Asian shares were mostly lower on Tuesday as markets watched for tax reform developments in the U.S. and digested economic data from China. Japan's benchmark Nikkei 225 recouped earlier gains to end the morning session at 22,441.24, up 0.3 %. Australia's S&P/ASX 200 fell 0.9 % to 5,967.50. South Korea's Kospi edged down 0.2 % to 2,524.60. Hong Kong's Hang Seng was little changed at 29,180.64, while the Shanghai Composite lost 0.3 % to 3,436.93. The Standard & Poor's 500 index rose 0.1 % to 2,584.84.

The Dow Jones industrial average gained 0.1 % to 23,439.70. The Nasdaq composite 0.1 % to 6,757.60, while the Russell 2000 index of smaller-company stocks was virtually unchanged at 1,475.07. More stocks fell than rose on the New York Stock Exchange. China's industrial value-added output expanded 6.2 % year-on-year in October, slowing from 6.6-% growth in September, according to the National Bureau of Statistics. China's private fixed-asset investment increased 5.8 % on year in the first 10 months of this year, lower than the 6-% increase for the first nine months. The Chinese economy is still growing but the focus is on assessing whether that pace is slowing.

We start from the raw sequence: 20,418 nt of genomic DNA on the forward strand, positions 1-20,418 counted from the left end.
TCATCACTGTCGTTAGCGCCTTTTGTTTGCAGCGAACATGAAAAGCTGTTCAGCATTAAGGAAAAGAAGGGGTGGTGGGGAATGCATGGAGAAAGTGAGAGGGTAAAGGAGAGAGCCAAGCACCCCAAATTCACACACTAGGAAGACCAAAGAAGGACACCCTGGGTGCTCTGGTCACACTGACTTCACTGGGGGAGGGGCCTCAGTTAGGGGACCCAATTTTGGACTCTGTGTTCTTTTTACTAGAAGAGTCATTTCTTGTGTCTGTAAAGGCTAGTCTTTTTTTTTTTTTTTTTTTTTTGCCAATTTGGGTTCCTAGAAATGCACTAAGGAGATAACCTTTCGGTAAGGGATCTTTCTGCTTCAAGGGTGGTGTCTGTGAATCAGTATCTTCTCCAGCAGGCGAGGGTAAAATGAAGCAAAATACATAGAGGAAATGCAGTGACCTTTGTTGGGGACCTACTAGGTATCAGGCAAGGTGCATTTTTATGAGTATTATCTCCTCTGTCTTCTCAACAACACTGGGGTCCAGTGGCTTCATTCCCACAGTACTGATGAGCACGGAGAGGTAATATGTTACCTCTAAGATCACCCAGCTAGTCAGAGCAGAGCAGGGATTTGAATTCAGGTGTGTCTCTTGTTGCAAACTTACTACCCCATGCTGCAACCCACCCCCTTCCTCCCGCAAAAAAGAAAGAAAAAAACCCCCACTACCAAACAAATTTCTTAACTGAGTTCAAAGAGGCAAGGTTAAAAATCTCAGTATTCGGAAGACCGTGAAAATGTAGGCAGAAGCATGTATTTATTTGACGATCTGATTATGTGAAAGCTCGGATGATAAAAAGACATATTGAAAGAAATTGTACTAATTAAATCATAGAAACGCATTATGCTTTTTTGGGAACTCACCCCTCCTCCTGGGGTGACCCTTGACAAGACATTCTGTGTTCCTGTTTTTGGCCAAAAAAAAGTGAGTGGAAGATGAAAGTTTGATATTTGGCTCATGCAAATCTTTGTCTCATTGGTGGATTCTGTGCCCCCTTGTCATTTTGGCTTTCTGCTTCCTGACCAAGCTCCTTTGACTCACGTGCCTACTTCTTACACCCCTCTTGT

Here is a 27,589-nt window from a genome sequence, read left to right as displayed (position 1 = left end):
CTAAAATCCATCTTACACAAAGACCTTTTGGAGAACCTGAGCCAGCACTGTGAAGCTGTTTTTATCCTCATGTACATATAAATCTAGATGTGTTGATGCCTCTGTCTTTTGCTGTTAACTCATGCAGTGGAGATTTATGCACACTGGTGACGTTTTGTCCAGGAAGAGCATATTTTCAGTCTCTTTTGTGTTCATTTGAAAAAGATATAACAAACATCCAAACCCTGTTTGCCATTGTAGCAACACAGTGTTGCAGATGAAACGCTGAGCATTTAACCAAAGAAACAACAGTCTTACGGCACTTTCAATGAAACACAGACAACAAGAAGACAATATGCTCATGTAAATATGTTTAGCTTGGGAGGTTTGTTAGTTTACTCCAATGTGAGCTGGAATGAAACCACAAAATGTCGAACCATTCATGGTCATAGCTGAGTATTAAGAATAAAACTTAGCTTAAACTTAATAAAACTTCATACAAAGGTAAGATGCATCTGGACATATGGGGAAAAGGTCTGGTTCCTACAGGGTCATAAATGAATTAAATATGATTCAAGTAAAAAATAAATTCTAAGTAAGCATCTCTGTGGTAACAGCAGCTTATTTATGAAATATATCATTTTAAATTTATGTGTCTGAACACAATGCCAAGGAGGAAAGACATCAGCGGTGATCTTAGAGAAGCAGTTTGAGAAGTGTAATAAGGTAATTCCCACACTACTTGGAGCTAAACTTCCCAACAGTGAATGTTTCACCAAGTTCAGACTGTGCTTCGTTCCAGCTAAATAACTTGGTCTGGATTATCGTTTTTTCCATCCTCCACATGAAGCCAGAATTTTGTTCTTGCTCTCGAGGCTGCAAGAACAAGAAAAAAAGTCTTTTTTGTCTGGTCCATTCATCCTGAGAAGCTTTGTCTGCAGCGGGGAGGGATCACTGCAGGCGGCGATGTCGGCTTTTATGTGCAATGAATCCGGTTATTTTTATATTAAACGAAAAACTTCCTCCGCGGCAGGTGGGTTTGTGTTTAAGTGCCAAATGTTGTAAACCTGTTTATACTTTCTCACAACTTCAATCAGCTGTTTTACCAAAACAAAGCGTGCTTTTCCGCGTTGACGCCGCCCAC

Whether the U.S. tax overhaul legislation will pass is also being closely watched. It would deeply cut corporate taxes, double the standard deduction used by most Americans, and limit or repeal completely the federal deduction for state and local property, income and sales taxes. It carries high political stakes for President Donald Trump and Republican leaders in Congress.

Benchmark U.S. crude lost 12 cents to $56.64 per barrel in electronic trading on the New York Mercantile Exchange. It gained 2 cents to $56.76 on Monday. Brent crude, used to price international oils, slipped 21 cents to $62.95 a barrel.